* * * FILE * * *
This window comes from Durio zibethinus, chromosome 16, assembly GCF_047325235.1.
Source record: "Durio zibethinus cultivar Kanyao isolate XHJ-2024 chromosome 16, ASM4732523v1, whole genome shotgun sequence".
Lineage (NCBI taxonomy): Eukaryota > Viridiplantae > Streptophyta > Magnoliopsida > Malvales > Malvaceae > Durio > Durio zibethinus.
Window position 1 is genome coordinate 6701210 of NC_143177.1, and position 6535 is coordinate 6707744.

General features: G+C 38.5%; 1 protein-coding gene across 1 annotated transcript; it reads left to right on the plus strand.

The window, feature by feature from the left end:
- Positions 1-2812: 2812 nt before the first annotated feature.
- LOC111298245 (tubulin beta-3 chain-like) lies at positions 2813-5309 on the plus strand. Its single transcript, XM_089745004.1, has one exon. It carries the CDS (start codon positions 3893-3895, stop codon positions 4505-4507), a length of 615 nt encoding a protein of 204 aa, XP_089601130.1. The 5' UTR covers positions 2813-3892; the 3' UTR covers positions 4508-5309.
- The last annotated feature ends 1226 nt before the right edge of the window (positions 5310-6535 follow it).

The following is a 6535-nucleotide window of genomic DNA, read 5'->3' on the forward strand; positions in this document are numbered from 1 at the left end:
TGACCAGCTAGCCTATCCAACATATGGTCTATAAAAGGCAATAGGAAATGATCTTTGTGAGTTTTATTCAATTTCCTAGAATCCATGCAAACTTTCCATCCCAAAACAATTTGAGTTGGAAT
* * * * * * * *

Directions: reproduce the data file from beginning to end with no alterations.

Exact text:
This window comes from Durio zibethinus, chromosome 16, assembly GCF_047325235.1.
Source record: "Durio zibethinus cultivar Kanyao isolate XHJ-2024 chromosome 16, ASM4732523v1, whole genome shotgun sequence".
Lineage (NCBI taxonomy): Eukaryota > Viridiplantae > Streptophyta > Magnoliopsida > Malvales > Malvaceae > Durio > Durio zibethinus.
Window position 1 is genome coordinate 6701210 of NC_143177.1, and position 6535 is coordinate 6707744.

General features: G+C 38.5%; 1 protein-coding gene across 1 annotated transcript; it reads left to right on the plus strand.

The window, feature by feature from the left end:
- Positions 1-2812: 2812 nt before the first annotated feature.
- LOC111298245 (tubulin beta-3 chain-like) lies at positions 2813-5309 on the plus strand. Its single transcript, XM_089745004.1, has one exon. It carries the CDS (start codon positions 3893-3895, stop codon positions 4505-4507), a length of 615 nt encoding a protein of 204 aa, XP_089601130.1. The 5' UTR covers positions 2813-3892; the 3' UTR covers positions 4508-5309.
- The last annotated feature ends 1226 nt before the right edge of the window (positions 5310-6535 follow it).

The following is a 6535-nucleotide window of genomic DNA, read 5'->3' on the forward strand; positions in this document are numbered from 1 at the left end:
TGACCAGCTAGCCTATCCAACATATGGTCTATAAAAGGCAATAGGAAATGATCTTTGTGAGTTTTATTCAATTTCCTAGAATCCATGCAAACTTTCCATCCCAAAACAATTTGAGTTGGAAT